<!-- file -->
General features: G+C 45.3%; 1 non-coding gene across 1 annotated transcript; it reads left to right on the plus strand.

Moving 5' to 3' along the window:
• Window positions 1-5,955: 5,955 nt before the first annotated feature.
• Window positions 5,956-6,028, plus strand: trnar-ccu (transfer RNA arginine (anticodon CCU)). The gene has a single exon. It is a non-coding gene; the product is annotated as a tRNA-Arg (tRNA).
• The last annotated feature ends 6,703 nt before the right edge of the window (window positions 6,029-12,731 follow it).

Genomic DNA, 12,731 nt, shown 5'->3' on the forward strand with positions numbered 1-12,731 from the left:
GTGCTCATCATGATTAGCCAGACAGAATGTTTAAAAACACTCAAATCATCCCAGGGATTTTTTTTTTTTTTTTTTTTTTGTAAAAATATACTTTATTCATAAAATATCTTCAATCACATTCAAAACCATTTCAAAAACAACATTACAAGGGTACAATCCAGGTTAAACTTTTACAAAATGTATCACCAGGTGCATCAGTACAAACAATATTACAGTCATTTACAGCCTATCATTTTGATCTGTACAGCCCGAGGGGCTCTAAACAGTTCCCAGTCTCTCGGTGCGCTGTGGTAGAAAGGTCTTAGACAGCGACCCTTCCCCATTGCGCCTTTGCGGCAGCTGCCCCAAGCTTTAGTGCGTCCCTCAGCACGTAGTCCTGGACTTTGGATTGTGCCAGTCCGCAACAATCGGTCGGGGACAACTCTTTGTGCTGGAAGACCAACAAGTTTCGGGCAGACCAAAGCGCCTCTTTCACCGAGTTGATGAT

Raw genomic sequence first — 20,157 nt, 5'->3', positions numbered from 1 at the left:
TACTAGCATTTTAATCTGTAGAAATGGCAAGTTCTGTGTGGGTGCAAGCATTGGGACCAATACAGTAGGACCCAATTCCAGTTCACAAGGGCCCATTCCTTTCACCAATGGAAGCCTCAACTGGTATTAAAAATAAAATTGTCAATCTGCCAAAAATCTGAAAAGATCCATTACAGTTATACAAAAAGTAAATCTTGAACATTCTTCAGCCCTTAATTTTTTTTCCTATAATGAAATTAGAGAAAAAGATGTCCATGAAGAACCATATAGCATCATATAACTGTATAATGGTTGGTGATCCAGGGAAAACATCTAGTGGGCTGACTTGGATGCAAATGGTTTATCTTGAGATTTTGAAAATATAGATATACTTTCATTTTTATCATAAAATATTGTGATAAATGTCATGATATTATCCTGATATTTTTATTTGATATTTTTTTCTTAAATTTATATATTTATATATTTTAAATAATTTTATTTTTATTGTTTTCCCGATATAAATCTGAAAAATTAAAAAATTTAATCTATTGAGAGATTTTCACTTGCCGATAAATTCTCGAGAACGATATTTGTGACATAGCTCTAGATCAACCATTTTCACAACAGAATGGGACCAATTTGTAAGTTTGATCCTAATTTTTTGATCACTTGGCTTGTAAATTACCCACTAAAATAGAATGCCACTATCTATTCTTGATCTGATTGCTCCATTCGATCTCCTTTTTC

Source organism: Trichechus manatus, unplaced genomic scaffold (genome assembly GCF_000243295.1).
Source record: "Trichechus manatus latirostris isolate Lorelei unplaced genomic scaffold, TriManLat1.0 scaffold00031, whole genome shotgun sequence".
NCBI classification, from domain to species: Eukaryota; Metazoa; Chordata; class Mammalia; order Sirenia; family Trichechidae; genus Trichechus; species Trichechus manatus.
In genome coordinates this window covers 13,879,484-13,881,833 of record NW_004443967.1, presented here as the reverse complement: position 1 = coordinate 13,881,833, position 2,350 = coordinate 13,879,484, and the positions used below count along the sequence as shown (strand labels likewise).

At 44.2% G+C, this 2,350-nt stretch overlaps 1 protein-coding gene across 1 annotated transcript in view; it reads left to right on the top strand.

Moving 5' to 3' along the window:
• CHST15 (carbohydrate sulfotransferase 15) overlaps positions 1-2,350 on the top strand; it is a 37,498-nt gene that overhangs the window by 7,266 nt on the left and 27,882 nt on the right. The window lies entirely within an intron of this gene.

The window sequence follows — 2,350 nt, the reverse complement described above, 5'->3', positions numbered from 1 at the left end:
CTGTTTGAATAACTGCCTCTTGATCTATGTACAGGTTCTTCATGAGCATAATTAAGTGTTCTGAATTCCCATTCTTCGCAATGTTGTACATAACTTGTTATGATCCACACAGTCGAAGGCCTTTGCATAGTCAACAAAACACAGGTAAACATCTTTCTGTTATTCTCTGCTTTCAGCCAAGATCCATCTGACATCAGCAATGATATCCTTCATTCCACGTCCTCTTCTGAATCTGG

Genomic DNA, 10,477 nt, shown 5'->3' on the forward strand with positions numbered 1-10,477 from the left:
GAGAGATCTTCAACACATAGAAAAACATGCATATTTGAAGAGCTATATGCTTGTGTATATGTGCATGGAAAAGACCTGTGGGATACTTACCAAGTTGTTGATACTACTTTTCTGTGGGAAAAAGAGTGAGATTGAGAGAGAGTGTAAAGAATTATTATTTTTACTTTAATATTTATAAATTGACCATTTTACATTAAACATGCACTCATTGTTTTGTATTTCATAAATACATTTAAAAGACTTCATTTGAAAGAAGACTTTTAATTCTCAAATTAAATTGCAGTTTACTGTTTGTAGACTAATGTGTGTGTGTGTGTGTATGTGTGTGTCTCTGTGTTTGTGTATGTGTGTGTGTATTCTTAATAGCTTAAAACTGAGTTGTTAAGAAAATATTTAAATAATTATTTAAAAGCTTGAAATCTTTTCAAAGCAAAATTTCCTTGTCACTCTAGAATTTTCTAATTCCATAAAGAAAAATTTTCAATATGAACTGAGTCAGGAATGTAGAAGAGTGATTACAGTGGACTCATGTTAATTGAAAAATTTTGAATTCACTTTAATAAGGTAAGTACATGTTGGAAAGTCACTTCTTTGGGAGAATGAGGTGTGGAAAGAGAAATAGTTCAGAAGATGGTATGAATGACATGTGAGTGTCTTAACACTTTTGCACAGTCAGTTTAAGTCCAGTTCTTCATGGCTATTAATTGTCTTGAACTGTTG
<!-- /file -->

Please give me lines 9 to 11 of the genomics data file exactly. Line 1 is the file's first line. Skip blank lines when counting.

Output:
TACTAGCATTTTAATCTGTAGAAATGGCAAGTTCTGTGTGGGTGCAAGCATTGGGACCAATACAGTAGGACCCAATTCCAGTTCACAAGGGCCCATTCCTTTCACCAATGGAAGCCTCAACTGGTATTAAAAATAAAATTGTCAATCTGCCAAAAATCTGAAAAGATCCATTACAGTTATACAAAAAGTAAATCTTGAACATTCTTCAGCCCTTAATTTTTTTTCCTATAATGAAATTAGAGAAAAAGATGTCCATGAAGAACCATATAGCATCATATAACTGTATAATGGTTGGTGATCCAGGGAAAACATCTAGTGGGCTGACTTGGATGCAAATGGTTTATCTTGAGATTTTGAAAATATAGATATACTTTCATTTTTATCATAAAATATTGTGATAAATGTCATGATATTATCCTGATATTTTTATTTGATATTTTTTTCTTAAATTTATATATTTATATATTTTAAATAATTTTATTTTTATTGTTTTCCCGATATAAATCTGAAAAATTAAAAAATTTAATCTATTGAGAGATTTTCACTTGCCGATAAATTCTCGAGAACGATATTTGTGACATAGCTCTAGATCAACCATTTTCACAACAGAATGGGACCAATTTGTAAGTTTGATCCTAATTTTTTGATCACTTGGCTTGTAAATTACCCACTAAAATAGAATGCCACTATCTATTCTTGATCTGATTGCTCCATTCGATCTCCTTTTTC

Source organism: Trichechus manatus, unplaced genomic scaffold (genome assembly GCF_000243295.1).
Source record: "Trichechus manatus latirostris isolate Lorelei unplaced genomic scaffold, TriManLat1.0 scaffold00031, whole genome shotgun sequence".